Nathaniel D. Daw
Chapter for "affect, learning, and decision making: attention and performance xxiii"
August 27, 2009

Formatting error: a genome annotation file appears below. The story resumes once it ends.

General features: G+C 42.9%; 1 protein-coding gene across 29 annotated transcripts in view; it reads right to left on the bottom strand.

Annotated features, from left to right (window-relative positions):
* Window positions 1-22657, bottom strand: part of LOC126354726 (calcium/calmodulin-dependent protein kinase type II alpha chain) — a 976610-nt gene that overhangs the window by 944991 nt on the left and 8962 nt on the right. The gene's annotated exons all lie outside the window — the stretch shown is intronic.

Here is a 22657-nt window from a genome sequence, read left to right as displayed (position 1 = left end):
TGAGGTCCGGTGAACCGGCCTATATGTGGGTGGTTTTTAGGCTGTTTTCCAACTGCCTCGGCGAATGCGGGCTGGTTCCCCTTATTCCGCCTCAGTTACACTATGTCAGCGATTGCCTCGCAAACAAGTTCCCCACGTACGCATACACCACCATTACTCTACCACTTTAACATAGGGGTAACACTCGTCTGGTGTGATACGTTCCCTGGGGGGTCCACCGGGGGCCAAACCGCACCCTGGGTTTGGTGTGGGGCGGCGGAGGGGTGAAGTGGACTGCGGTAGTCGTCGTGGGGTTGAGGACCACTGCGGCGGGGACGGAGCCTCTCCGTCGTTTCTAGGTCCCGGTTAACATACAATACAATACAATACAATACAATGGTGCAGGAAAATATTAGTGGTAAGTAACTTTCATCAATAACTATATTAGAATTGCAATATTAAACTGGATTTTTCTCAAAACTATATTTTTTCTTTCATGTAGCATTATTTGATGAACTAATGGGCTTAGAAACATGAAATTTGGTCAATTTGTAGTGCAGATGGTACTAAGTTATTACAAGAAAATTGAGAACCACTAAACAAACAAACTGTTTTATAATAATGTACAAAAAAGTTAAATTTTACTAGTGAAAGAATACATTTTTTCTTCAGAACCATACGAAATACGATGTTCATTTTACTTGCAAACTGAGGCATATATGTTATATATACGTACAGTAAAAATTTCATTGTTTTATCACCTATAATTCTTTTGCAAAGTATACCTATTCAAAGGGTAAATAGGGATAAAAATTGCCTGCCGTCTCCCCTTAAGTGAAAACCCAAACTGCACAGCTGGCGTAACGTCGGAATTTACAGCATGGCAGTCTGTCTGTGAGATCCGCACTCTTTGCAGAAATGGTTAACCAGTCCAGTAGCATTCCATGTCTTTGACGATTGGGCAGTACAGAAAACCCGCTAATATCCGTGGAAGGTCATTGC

In numerous and high-pro?le studies, researchers have recently begun to integrate computational models into the analysis of data from experiments on reward learning and decision making (Platt and Glimcher, 1999; O'Doherty et al., 2003; Sugrue et al., 2004; Barraclough et al., 2004; Samejima et al., 2005; Daw et al., 2006; Li et al., 2006; Frank et al., 2007; Tom et al., 2007; Kable and Glimcher, 2007; Lohrenz et al., 2007; Schonberg et al., 2007; Wittmann et al., 2008; Hare et al., 2008; Hampton et al., 2008; Plassmann et al., 2008). As these techniques are spreading rapidly, but have been developed and documented somewhat sporadically alongside the studies themselves, the present review aims to clarify the toolbox (see also O’Doherty et al., 2007). In particular, we discuss the rationale for these methods and the questions they are suited to address. We then offer a relatively practical tutorial about the basic statistical methods for their answer and how they can be applied to data analysis. The techniques are illustrated with ?ts of simple models to simulated datasets. Throughout, we ?ag interpretational and technical pitfalls of which we believe authors, reviewers, and readers should be aware. We focus on cataloging the particular, admittedly somewhat idiosyncratic, combination of techniques frequently used in this literature, but also on exposing these techniques as instances of a general set of tools that can be applied to analyze behavioral and neural data of many sorts. A number of other reviews (Daw and Doya, 2006; Dayan and Niv, 2008) have focused on the scientific conclusions that have been obtained with these methods, an issue we omit almost entirely here. There are also excellent books that cover statistical inference of this general sort with much greater generality, formal precision, and detail (MacKay, 2003; Gelman et al., 2004; Bishop, 2006; Gelman and Hill, 2007).